Author: Battersby, J. M.
Published in National Security Journal, Volume 1, Issue 1, October 2019
It is not the first time lives have been lost, nor the first time New Zealand has experienced a completely unexpected act, and been left wondering why and how it happened.
This paper therefore lays out New Zealand’s history of terrorism – of violence or threats perpetrated in an attempt to influence the social and political environment. It is a history New Zealanders have preferred to ignore, because in part they have been prepared to tolerate and forgive terrorism. New Zealand has not previously prosecuted any perpetrator for committing a ‘terrorist act’, allowing terrorism an invisibility in law, leading to a fading collective memory of it. If New Zealanders were caught unawares on 15 March 2019, it was at least partly due to a tendency to block out the terrorism from their past, and then pretend they had no current problem because they had no previous one.
The beginnings of modern terrorism in New Zealand
The decade of the 1970s saw a significant surge in terrorism internationally comprising mainly bombings, aircraft hijackings and the taking of hostages.1 This terrorism aimed at displays of violence rather than killing large numbers of people. While people were killed, human casualties were generally low and sometimes avoided altogether.2 Amid this context, the involvement of the US, along with its ANZUS allies, in the Vietnam War, prompted widespread public protest in all three countries, eventually culminating in incidents of deliberate violence. In 1969 four men, despite a clumsy set of preparations, succeeded in detonating a gelignite bomb at the Waitangi Flagstaff. Their actions were motivated by the perception that peaceful protest against Vietnam was getting them nowhere so they “had to bring the war home.”3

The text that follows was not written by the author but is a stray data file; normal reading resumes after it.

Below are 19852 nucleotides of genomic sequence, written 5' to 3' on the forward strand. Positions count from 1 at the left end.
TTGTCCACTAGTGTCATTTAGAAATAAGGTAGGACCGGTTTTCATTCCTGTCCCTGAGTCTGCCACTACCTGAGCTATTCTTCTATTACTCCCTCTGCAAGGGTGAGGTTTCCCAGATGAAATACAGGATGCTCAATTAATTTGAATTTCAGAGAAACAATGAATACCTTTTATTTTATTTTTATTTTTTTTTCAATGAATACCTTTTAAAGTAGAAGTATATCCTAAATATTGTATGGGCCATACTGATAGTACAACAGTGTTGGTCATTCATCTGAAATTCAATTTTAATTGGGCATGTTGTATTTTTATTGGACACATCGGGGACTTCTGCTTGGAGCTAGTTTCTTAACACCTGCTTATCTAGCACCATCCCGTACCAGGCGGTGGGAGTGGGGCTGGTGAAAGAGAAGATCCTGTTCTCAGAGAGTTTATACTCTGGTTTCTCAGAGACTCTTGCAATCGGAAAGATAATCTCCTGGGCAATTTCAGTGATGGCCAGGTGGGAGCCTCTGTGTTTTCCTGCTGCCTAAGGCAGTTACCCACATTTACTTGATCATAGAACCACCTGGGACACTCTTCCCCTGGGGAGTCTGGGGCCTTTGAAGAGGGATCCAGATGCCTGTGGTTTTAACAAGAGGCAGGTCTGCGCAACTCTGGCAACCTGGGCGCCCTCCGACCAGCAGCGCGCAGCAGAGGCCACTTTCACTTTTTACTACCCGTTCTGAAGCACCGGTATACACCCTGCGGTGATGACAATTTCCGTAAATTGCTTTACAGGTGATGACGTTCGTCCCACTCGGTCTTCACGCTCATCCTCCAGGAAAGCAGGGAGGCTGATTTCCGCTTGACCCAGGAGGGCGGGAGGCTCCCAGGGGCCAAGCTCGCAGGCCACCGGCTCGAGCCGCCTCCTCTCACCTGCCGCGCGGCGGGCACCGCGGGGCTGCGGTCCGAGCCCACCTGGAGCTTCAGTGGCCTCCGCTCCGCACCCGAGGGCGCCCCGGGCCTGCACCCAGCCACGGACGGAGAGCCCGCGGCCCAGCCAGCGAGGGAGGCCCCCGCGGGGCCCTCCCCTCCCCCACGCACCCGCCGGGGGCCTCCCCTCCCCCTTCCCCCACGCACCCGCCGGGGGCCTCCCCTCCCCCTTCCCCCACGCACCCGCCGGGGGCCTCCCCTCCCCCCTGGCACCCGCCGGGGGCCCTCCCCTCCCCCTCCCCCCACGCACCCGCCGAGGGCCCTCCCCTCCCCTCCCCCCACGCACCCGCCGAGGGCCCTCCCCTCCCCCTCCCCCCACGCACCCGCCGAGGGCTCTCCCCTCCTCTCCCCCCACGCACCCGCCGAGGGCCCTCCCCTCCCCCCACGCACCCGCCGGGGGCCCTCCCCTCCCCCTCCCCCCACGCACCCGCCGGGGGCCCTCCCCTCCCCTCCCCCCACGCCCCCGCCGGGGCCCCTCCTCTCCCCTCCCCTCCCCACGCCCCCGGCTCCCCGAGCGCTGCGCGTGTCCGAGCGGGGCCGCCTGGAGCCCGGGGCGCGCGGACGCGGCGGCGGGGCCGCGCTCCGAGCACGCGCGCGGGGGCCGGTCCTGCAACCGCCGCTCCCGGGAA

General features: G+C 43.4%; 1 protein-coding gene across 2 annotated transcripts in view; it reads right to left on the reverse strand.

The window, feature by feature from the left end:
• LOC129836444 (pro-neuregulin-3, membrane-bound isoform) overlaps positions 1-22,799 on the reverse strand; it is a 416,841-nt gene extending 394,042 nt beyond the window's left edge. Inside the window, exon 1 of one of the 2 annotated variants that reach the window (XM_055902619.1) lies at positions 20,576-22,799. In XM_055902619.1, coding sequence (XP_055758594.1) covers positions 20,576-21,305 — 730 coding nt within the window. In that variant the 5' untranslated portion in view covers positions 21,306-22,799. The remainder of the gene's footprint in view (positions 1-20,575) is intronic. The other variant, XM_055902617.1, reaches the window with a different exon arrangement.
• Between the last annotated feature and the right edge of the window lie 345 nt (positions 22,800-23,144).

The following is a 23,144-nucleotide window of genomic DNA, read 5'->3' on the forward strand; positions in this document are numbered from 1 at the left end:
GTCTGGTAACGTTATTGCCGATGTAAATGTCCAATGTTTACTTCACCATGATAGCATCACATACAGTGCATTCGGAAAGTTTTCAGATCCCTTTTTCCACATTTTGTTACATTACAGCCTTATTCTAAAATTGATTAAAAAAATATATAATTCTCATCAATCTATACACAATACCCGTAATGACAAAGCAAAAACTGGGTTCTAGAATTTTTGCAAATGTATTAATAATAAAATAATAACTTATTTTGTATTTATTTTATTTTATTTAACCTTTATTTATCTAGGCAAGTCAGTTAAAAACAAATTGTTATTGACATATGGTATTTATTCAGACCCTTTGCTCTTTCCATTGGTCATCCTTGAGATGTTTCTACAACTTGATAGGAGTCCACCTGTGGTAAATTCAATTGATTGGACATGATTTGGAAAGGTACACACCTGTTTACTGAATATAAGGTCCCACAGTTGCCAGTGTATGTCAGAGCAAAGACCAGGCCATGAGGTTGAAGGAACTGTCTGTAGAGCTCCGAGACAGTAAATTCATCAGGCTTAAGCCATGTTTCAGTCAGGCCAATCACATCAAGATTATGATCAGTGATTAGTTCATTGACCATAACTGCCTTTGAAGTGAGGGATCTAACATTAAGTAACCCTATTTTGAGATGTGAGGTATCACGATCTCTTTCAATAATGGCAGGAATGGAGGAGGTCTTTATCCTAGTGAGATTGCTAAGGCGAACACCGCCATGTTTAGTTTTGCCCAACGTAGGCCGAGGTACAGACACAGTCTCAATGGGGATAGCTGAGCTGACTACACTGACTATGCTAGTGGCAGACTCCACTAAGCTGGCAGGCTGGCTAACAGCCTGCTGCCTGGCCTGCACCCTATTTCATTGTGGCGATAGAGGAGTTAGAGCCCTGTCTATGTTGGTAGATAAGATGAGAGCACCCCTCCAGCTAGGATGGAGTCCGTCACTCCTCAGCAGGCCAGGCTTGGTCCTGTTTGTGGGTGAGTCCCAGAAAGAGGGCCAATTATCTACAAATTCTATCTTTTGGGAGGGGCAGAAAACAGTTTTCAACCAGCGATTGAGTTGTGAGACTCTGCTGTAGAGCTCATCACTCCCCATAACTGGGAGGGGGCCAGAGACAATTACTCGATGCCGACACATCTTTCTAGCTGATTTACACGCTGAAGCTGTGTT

Contemporary activist Tim Shadbolt described what followed as “one of the worst outbreaks of bombing that this country has seen.” Over a dozen bombings occurred in 1970 alone targeting mainly military bases and government buildings. The bombings tapered off afterwards, but continued until New Zealand’s decision to withdraw from the war.4 Only a few perpetrators were caught, and they were charged and convicted for arson. John Bower, convicted of bombing an RNZAF depot in Auckland in 1970, gave a press interview 40 years later. He explained “My rationale, they’re dropping bombs in Vietnam, you can have one here yourself…”5 This was similar to the justification Shadbolt gave to the bombings at the time, that it was a reaction to protests being ignored, a need to increase pressure on an apathetic population and a non-responsive government that prompted them. Shadbolt claimed opposition to the bombing, but he was equivocal:
“No, I don’t agree with bombing. But if I did I’d bomb and bomb hard. Bomb every troop train, every munitions cargo, and every supply boat that left for Vietnam.
I believe that what you have to do is blow people’s minds. This is a political war more than a military one.”6